We have dreams of taking our kids on long sailing trips. I dream of showing them places in the world that are only accessible by boat. I dream of long passages. My friend, similarly, dreams of going on adventures with her family - living in different places, exploring the world, not falling into the easy trap of suburbia. How, then, can these dreams become reality if, as a mother, I now feel a type of protective mama bear fear that I've never felt before? The stakes are infinitely higher when you are responsible for little people. Their lives, literally, are in my hands. (I can see why people choose to stay snugly in suburbia.) The stakes are a little higher, to say the least. With these high stakes and with the fear and with the socially-accepted, easy option of suburbia, how can I be both an adventurer and a parent?

We bought a little sailboat last summer because we like sailing. I missed sailing and needed to be out on the water (in an active sense, not sitting on a boat at the dock like I do with 80% of my time). By taking the kids sailing on a regular basis, we're teaching them how to sail and, hopefully, instilling a love of sailing at a young age. (At least we're teaching them that we love sailing and they just have to grin and bear it.) Generally speaking, kids don't like change. By incorporating sailing into their lives at a young age, hopefully it won't be too shocking when we move onto a sailboat, cut the docklines, and sail to the horizon. Here's hoping, at least.

Get the right gear that will keep you and your kids safe. This is a big deal. I'd be scared shitless if I were driving down the highway and the kids weren't strapped in carseats. Likewise, I want a boat (my chosen method of adventuring) that has tough enough rigging for strong winds, that has heavy ballast to right itself, and has a sturdy rudder that will stay firmly attached to the boat. I want appropriately-sized ground tackle (anchor and chain) to keep us in one place all night. Hans recently rebuilt the v-berth on our current sailboat so the girls will be more secure when we're underway. Sailing with kids is more relaxing now b/c I don't have to worry about them falling through the gap between the cushions.

Having a strong base of knowledge to fall back on can keep you confident and rational. Knowledge has always been a big thing for me. Before I actually stepped on a boat, I read about sailing. A lot. I practiced knots in the living room. I learned the vocabulary. When, at long last, I finally did start sailing, I wasn't (too) scared of capsizing, I knew how to cleat off the line, and I knew that ropes are called lines. I wasn't always comfortable and I was certainly scared at times, but I knew the reason for everything and I could logically talk myself out of fear.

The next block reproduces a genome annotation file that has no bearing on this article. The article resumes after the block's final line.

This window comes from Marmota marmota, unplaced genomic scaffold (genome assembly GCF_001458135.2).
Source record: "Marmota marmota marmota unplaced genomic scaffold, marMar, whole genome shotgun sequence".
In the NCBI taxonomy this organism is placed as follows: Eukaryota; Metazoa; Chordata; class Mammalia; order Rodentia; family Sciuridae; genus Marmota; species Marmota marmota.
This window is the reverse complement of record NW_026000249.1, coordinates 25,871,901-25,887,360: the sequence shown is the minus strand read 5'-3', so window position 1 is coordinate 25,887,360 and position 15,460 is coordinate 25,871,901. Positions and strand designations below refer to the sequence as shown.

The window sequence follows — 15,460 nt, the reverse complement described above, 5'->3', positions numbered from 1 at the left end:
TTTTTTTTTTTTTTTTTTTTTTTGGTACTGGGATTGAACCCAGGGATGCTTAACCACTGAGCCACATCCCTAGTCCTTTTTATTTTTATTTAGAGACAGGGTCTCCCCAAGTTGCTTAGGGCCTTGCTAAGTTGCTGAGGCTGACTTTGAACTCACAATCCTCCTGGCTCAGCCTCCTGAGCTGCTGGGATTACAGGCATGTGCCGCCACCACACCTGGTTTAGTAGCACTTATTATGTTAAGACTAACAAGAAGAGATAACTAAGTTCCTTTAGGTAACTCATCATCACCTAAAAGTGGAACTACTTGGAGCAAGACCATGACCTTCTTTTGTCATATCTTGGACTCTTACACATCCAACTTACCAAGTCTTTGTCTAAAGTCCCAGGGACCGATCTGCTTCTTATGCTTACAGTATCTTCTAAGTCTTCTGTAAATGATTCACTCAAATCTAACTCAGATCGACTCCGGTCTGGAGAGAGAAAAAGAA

Have a good plan in place for the trip or adventure - a plan that considers the basics of sleep and food to more abstract preferences such as personal interests of each person on the trip. Basically, don't get hungry, don't get cold, don't get tired, and make sure everyone is having a good time. Scale back. When we go sailing now with the kids, we go for an hour or two. Enough time to get the wind in the sails, but not really enough time for the kids to get bored and whiney. Change the adventure to accommodate shorter attention spans, hungry bellies, and the need to be with other kids and running around doing kid things.

Find your community of adventurers and embrace it. Make friends - local and long-distance - and get support and encouragement from like-minded people. Choosing adventure over a more traditional lifestyle of house-school-job is challenging. It's hard to go off the beaten track, but having a group of people to bounce ideas off of and get inspiration from is invaluable. Likewise, involve and educate your everyday community (your friends and family) so you can get support and encouragement from those that already love you and your kids.

Go with the idea that plans can and will change, but choosing adventure means being open to the adventure, no matter how that adventure may evolve.

Be confident and clear in your dreams and aspirations. Naysayers abound and successful adventuring depends in a large part on remaining steadfast to your own personal commitment. Know why you want to do something different - the short-term benefits and the long-term benefits. There are so many reasons that I want to take my kids on an extended sailing trip (aka cruising), but many of them revolve around the reasons why I feel it is important to travel with kids. I'd like to take them out of their comfort zone to know that with risk comes reward. Sure, traveling by sailboat is often akin to camping, but then you get to an island unpopulated by humans. You see a night sky untouched by light pollution. You hear the earth uninterrupted by human noise. You can sail to an iceberg.

We're still a number of years away from going on a big adventure with our kids, but I'm determined that the adventure will happen. I'm working on making it happen now. We go on small adventures - we go sailing, we go camping, we go on road trips and the kids can easily handle a six hour car ride (thank you DVD player). A stationary life has never been the life for me. I love my community and I love making local connections, but I yearn to see what's around the next corner and what people a few hundred miles away are eating for dinner. With some planning, knowledge, and preparation, I'm confident that I won't let fear or the ease of a more traditional life get in the way of taking off. The promise of adventure is just too great for that.